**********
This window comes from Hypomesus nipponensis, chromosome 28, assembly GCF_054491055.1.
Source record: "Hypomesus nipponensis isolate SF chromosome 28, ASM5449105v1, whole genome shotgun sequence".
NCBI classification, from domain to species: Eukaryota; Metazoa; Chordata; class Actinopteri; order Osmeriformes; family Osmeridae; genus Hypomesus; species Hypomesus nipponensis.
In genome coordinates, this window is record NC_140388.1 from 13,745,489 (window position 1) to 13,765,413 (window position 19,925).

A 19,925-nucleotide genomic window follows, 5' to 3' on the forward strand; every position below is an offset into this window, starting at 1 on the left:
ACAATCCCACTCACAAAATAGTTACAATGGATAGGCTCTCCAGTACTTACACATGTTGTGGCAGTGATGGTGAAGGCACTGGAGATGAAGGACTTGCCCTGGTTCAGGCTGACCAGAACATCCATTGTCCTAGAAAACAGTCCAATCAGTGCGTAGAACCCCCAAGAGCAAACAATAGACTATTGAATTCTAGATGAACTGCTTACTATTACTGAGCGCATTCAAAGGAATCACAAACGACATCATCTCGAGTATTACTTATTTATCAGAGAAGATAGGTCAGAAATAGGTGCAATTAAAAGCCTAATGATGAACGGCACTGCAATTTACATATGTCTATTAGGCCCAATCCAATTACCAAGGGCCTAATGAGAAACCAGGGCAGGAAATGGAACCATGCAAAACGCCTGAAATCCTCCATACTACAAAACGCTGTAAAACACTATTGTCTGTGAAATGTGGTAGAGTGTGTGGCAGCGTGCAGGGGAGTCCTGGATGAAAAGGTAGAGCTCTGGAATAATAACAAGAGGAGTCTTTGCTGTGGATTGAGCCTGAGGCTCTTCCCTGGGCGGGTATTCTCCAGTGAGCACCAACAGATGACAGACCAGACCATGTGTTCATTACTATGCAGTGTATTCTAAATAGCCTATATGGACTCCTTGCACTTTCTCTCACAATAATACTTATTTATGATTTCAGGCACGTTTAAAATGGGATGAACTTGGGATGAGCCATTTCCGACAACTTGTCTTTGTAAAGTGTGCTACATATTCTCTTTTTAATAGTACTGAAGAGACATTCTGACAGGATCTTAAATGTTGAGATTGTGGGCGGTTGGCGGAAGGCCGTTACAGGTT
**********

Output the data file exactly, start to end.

This window comes from Hypomesus nipponensis, chromosome 28, assembly GCF_054491055.1.
Source record: "Hypomesus nipponensis isolate SF chromosome 28, ASM5449105v1, whole genome shotgun sequence".
NCBI classification, from domain to species: Eukaryota; Metazoa; Chordata; class Actinopteri; order Osmeriformes; family Osmeridae; genus Hypomesus; species Hypomesus nipponensis.
In genome coordinates, this window is record NC_140388.1 from 13,745,489 (window position 1) to 13,765,413 (window position 19,925).

A 19,925-nucleotide genomic window follows, 5' to 3' on the forward strand; every position below is an offset into this window, starting at 1 on the left:
ACAATCCCACTCACAAAATAGTTACAATGGATAGGCTCTCCAGTACTTACACATGTTGTGGCAGTGATGGTGAAGGCACTGGAGATGAAGGACTTGCCCTGGTTCAGGCTGACCAGAACATCCATTGTCCTAGAAAACAGTCCAATCAGTGCGTAGAACCCCCAAGAGCAAACAATAGACTATTGAATTCTAGATGAACTGCTTACTATTACTGAGCGCATTCAAAGGAATCACAAACGACATCATCTCGAGTATTACTTATTTATCAGAGAAGATAGGTCAGAAATAGGTGCAATTAAAAGCCTAATGATGAACGGCACTGCAATTTACATATGTCTATTAGGCCCAATCCAATTACCAAGGGCCTAATGAGAAACCAGGGCAGGAAATGGAACCATGCAAAACGCCTGAAATCCTCCATACTACAAAACGCTGTAAAACACTATTGTCTGTGAAATGTGGTAGAGTGTGTGGCAGCGTGCAGGGGAGTCCTGGATGAAAAGGTAGAGCTCTGGAATAATAACAAGAGGAGTCTTTGCTGTGGATTGAGCCTGAGGCTCTTCCCTGGGCGGGTATTCTCCAGTGAGCACCAACAGATGACAGACCAGACCATGTGTTCATTACTATGCAGTGTATTCTAAATAGCCTATATGGACTCCTTGCACTTTCTCTCACAATAATACTTATTTATGATTTCAGGCACGTTTAAAATGGGATGAACTTGGGATGAGCCATTTCCGACAACTTGTCTTTGTAAAGTGTGCTACATATTCTCTTTTTAATAGTACTGAAGAGACATTCTGACAGGATCTTAAATGTTGAGATTGTGGGCGGTTGGCGGAAGGCCGTTACAGGTT